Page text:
In every inspiring natural creation there is a realism that speaks to you. In every moment on a mountain you find it more and more. You discover yourself in ways not possible through other means. This stays with you and guides you for the rest of your life. May everyone have this chance at least once. ~ Dave, Dave’s Travel Corner
It was late Sunday afternoon and I was driving through the faded yellow hills of Lake County, on my way south, back from Mount Shasta City. I thought back to three days ago when I had one goal for the weekend, and that was to summit the highest mountain in the north state. I thought back to my time high on the mountain.
I was perched on the edge of an icy chute, halfway way down an area known as Red Banks, at about 12,800 feet. It was early morning, the sun was barely touching the tops of the western hills. I was slowly negotiating this narrow steep passageway with my ice ax and crampons. Every step required that I jam the pick of my ax into the slippery ice.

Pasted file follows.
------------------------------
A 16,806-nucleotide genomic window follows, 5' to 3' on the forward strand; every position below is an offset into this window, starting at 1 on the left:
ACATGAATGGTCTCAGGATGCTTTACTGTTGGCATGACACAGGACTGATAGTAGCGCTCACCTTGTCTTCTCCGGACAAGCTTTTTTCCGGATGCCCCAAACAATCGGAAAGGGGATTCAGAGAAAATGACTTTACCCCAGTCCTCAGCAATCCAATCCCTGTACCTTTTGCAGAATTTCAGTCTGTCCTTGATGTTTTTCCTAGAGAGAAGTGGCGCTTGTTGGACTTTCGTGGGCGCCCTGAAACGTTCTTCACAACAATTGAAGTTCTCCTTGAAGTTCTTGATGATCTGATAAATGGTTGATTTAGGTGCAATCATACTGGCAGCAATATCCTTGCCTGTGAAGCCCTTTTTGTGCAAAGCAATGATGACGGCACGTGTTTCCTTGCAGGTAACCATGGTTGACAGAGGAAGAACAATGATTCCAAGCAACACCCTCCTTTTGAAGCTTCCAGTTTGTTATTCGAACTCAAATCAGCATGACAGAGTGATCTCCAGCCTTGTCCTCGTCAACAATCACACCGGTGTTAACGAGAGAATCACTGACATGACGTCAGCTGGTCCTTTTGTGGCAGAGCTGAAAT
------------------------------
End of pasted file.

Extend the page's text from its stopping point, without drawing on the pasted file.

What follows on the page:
The steepness, narrowness, and beautiful blue ice of the passageway forced me into a slow descent. Perhaps it was the effects of the altitude or a dangerous miscalculation, but about 3/4 of the way down this steep chute my right foot missed its slippery toe-hold on the blue ice, and I slipped.
Dangling from my ice ax and my precarious foothold with my left crampon, I looked down about 4,000 feet and began to pray…